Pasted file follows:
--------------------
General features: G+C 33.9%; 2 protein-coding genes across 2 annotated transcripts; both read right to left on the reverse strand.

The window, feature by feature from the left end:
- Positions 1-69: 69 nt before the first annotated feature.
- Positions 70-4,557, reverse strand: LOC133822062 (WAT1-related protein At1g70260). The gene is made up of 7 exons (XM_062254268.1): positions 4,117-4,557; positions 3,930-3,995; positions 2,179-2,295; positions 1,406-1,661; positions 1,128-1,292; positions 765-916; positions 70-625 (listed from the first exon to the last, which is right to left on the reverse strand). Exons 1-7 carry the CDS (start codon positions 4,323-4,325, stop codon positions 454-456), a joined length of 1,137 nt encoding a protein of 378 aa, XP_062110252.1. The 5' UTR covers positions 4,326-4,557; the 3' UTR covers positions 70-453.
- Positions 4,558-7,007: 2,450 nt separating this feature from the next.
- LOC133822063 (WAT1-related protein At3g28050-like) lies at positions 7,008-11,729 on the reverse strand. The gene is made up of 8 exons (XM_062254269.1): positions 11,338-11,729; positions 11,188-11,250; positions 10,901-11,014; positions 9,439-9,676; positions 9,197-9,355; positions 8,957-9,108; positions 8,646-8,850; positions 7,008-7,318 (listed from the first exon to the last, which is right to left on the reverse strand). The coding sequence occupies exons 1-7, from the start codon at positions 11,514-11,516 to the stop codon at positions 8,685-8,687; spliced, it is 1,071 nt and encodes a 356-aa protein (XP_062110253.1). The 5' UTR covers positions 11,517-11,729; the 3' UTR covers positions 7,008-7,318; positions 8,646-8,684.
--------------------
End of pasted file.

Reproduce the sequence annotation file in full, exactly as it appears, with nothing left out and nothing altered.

General features: G+C 33.9%; 2 protein-coding genes across 2 annotated transcripts; both read right to left on the reverse strand.

The window, feature by feature from the left end:
- Positions 1-69: 69 nt before the first annotated feature.
- Positions 70-4,557, reverse strand: LOC133822062 (WAT1-related protein At1g70260). The gene is made up of 7 exons (XM_062254268.1): positions 4,117-4,557; positions 3,930-3,995; positions 2,179-2,295; positions 1,406-1,661; positions 1,128-1,292; positions 765-916; positions 70-625 (listed from the first exon to the last, which is right to left on the reverse strand). Exons 1-7 carry the CDS (start codon positions 4,323-4,325, stop codon positions 454-456), a joined length of 1,137 nt encoding a protein of 378 aa, XP_062110252.1. The 5' UTR covers positions 4,326-4,557; the 3' UTR covers positions 70-453.
- Positions 4,558-7,007: 2,450 nt separating this feature from the next.
- LOC133822063 (WAT1-related protein At3g28050-like) lies at positions 7,008-11,729 on the reverse strand. The gene is made up of 8 exons (XM_062254269.1): positions 11,338-11,729; positions 11,188-11,250; positions 10,901-11,014; positions 9,439-9,676; positions 9,197-9,355; positions 8,957-9,108; positions 8,646-8,850; positions 7,008-7,318 (listed from the first exon to the last, which is right to left on the reverse strand). The coding sequence occupies exons 1-7, from the start codon at positions 11,514-11,516 to the stop codon at positions 8,685-8,687; spliced, it is 1,071 nt and encodes a 356-aa protein (XP_062110253.1). The 5' UTR covers positions 11,517-11,729; the 3' UTR covers positions 7,008-7,318; positions 8,646-8,684.